Why Small Businesses Should Be Embracing Disruptive Technologies
Rather than being something businesses should fear, a change in an industry's landscape should present plenty of opportunities. Here's why
It’s almost unheard of for a company to say “we’re not interested in utilising disruptive technologies”. Perhaps if a company is already the leader in its field it would have a vested interest in making sure competitors don’t use those technologies, but surely even then they would not turn down an opportunity to increase efficiency and costs, and perhaps change the world.
For the most part, it is not a case of companies, or organisations, not being interested in disruptive technologies. Rather business leaders are not, on the whole, aware of how or where to spot these opportunities, and in particular how to make use of them.
Disruptive shouldn’t be a dirty word
Disruptive technologies at their core displace their predecessors or carve out an entirely new market. This may mean an overhaul of the current standard and undertaking an entirely new endeavour, which is a scary proposition.
The word ‘disruptive’ also has many negative connotations, and often goes hand in hand with uncertainty and risk, words no executive longs to hear. However, as any investment professional will tell you, uncertainty and risk breed opportunity for those willing to take the plunge.
Learn to think differently
A strong strategy on the matter would be to ensure your team is always looking for new ways to approach problems. Just because one way of doing things works, it doesn’t mean it is the best or only way – efficiencies can always be found, and methodology improved. Cross-disciplinary solutions can be used to great effect, for example applying engineering minds to medical problems, or creative minds to engineering problems could push exponential leaps in operations.
Look for a niche
It’s virtually impossible to predict what the next big disruptive technologies will be; if it weren’t then the world would be a very different place. As such, businesses should not necessarily spend all their time searching for the next breakthrough technology, but rather look for areas of opportunity.
My advice would be to look at what areas are ripe for automation, and what technology is doing that already – like robotics and AI; which technologies are reducing energy costs and increasing efficiency, like renewables and clean energy; and which technologies are aiding medical advances.
These are the areas that have the most impact on our everyday lives, and will therefore always be ripe for innovation and disruption. To effectively make use of disruptive tech within these sectors you must look at the business case, which ones can your business make use of and which ones can you easily integrate into your current business model? If you can find a way of automating inefficient processes that reduces cost, then your business will edge ahead of the competition.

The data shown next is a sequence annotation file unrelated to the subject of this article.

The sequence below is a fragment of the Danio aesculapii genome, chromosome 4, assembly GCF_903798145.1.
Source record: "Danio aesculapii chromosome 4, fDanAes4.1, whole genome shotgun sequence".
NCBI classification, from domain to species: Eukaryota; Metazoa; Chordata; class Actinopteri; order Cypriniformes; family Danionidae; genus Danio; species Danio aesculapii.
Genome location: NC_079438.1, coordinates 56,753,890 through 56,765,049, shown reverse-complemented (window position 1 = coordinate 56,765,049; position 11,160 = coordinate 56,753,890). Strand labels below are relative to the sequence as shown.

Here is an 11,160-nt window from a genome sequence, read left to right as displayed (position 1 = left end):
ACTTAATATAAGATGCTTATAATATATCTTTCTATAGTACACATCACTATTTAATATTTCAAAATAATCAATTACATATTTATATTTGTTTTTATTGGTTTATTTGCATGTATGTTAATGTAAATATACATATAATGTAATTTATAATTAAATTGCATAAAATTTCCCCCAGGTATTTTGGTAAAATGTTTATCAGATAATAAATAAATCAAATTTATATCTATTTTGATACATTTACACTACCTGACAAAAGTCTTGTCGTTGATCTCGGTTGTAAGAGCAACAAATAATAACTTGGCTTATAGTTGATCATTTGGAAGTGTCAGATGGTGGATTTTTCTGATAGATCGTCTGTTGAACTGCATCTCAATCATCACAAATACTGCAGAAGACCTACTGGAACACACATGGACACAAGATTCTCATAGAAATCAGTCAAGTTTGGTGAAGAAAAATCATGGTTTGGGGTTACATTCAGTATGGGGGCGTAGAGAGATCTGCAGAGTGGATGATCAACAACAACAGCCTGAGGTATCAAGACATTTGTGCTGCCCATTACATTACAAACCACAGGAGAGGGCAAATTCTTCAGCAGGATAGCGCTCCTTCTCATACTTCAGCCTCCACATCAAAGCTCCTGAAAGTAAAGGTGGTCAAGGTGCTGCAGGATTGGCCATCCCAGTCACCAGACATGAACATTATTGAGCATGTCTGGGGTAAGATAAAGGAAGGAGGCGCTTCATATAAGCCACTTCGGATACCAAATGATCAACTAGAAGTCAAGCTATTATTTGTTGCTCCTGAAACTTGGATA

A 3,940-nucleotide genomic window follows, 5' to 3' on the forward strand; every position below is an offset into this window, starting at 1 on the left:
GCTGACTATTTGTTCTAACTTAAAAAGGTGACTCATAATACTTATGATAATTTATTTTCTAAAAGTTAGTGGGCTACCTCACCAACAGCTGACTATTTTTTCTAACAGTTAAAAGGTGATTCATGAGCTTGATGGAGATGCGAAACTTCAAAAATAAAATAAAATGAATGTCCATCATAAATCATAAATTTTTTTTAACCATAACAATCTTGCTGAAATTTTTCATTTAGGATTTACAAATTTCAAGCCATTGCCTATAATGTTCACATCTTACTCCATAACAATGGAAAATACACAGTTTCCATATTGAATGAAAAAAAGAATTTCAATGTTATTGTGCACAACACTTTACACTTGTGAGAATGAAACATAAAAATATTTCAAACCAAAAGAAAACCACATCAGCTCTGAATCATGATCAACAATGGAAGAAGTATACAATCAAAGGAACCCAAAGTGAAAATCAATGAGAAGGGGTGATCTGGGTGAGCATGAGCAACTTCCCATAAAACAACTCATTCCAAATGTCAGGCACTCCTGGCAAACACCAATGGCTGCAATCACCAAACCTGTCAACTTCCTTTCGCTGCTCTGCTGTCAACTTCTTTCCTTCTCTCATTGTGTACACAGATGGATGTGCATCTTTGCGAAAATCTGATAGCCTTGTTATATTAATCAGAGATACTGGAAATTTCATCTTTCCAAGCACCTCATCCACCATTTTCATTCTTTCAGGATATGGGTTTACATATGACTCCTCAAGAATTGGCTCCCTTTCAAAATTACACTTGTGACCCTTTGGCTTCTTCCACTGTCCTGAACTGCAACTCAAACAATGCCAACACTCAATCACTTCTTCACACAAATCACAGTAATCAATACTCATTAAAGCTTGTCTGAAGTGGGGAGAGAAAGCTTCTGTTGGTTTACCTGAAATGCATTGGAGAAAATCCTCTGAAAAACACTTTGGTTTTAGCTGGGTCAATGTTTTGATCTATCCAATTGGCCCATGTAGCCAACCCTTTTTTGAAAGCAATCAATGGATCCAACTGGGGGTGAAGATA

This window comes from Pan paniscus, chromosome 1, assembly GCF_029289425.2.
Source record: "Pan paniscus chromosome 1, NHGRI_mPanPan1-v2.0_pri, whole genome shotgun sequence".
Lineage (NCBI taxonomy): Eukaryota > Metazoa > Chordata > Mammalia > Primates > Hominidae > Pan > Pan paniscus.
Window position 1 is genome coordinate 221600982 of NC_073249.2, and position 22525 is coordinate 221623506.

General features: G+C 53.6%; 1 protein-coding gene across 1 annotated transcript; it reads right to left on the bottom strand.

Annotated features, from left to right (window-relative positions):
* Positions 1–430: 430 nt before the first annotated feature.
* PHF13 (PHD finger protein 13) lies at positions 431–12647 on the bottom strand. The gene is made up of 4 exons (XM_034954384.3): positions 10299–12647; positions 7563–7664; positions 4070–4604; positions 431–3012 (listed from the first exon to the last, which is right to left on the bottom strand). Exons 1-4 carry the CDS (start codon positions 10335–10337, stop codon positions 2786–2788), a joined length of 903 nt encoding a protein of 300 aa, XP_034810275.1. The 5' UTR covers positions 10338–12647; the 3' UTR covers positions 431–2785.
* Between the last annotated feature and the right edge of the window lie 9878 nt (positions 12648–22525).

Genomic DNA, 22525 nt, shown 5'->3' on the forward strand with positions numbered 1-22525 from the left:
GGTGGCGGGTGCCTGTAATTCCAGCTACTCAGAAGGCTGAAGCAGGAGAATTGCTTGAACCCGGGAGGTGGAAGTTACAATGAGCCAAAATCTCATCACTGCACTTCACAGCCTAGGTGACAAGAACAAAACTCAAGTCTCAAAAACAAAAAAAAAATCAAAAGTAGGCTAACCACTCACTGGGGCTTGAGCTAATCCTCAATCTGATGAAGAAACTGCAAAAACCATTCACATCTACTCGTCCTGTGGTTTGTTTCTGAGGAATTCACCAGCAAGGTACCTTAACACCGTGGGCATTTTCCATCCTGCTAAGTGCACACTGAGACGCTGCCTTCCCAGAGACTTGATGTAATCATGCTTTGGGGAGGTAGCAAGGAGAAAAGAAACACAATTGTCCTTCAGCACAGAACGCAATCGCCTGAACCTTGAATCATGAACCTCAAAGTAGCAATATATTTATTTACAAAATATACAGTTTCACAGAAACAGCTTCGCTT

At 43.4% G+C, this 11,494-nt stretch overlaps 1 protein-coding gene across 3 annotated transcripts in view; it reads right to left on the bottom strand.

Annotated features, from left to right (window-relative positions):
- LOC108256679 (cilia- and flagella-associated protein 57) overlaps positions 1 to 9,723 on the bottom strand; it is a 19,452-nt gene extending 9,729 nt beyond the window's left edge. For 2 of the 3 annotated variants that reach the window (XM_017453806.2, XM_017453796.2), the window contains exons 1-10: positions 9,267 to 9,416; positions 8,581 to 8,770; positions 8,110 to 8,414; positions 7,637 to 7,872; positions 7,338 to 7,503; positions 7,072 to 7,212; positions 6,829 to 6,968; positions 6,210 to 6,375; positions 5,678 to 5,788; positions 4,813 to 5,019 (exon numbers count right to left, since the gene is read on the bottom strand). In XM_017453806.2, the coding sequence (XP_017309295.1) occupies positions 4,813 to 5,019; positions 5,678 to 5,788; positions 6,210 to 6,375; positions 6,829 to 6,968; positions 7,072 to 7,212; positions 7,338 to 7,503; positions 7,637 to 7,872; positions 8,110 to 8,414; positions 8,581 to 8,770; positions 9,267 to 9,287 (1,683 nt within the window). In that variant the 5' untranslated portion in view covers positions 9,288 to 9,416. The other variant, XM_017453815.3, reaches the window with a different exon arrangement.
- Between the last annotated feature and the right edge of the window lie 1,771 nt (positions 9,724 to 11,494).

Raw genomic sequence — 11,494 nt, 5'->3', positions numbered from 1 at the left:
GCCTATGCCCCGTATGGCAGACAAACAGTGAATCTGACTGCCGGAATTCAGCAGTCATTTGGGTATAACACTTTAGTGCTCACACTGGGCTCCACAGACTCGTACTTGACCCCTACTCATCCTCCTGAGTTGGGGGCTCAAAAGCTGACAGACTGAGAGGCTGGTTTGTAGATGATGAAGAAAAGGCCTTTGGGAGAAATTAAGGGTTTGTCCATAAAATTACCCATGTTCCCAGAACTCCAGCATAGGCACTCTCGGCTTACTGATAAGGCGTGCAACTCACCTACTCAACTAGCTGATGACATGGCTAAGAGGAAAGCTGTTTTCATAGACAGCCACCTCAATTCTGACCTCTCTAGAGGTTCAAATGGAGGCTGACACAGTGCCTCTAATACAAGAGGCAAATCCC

You don’t have to always be first
Timing is also an important aspect to consider. Undertake due diligence and see what has already failed and why before you risk your capital. Unfortunately, early adopters are seldom the ones who make it.
Sergey Brin and Larry Page were not the first to utilise web crawlers in a search engine, but they perfected it, and now JumpStation and Altavista are distant memories. Microsoft introduced tablet computers almost 10 years before the iPad and they were a resounding failure.
Sometimes an idea is way ahead of the technology – the public weren’t interested in a slow tablet with limited functionality. Do the market research and make sure you understand what your customers/clients want?
Failing to prepare, is preparing to fail
This isn’t to say that bullish behaviour shouldn’t be encouraged. History is littered with failures that can be attributed to disruptive technologies. Kodak is a good example of a huge multinational company that failed to take on the challenge of disruptive innovation. It was perfectly positioned to lead the way in digital and online photography and photo sharing but Kodak failed to move with the times – not realising the threat at its door.
Instagram is then a perfect counter example. Instagram was originally a location based check-in app.
The creators quickly realised that the photo sharing feature was guiding far more traffic through the app than anything else and they pivoted to concentrate on that aspect. It focused on the technology behind photo sharing, creating a better platform than its competitors that seamlessly allowed users to share photos across their entire social media ecosystem.
Instagram, a five-year-old company, is now worth $35bn and Kodak a company established over 120 years ago is worth just $2bn.
No industry is safe
Disruptive technologies are an inevitability, and utilising them is a necessity. It is easy to fall into the trap of thinking that a market is safe from disruption, but this is a mindset that no entrepreneur should harbour.
To be successful one must always be moving forward and trying to solve new problems with new solutions.
Tej Kohli is founder and chairman of Kohli Ventures and founder of the Kohli Foundation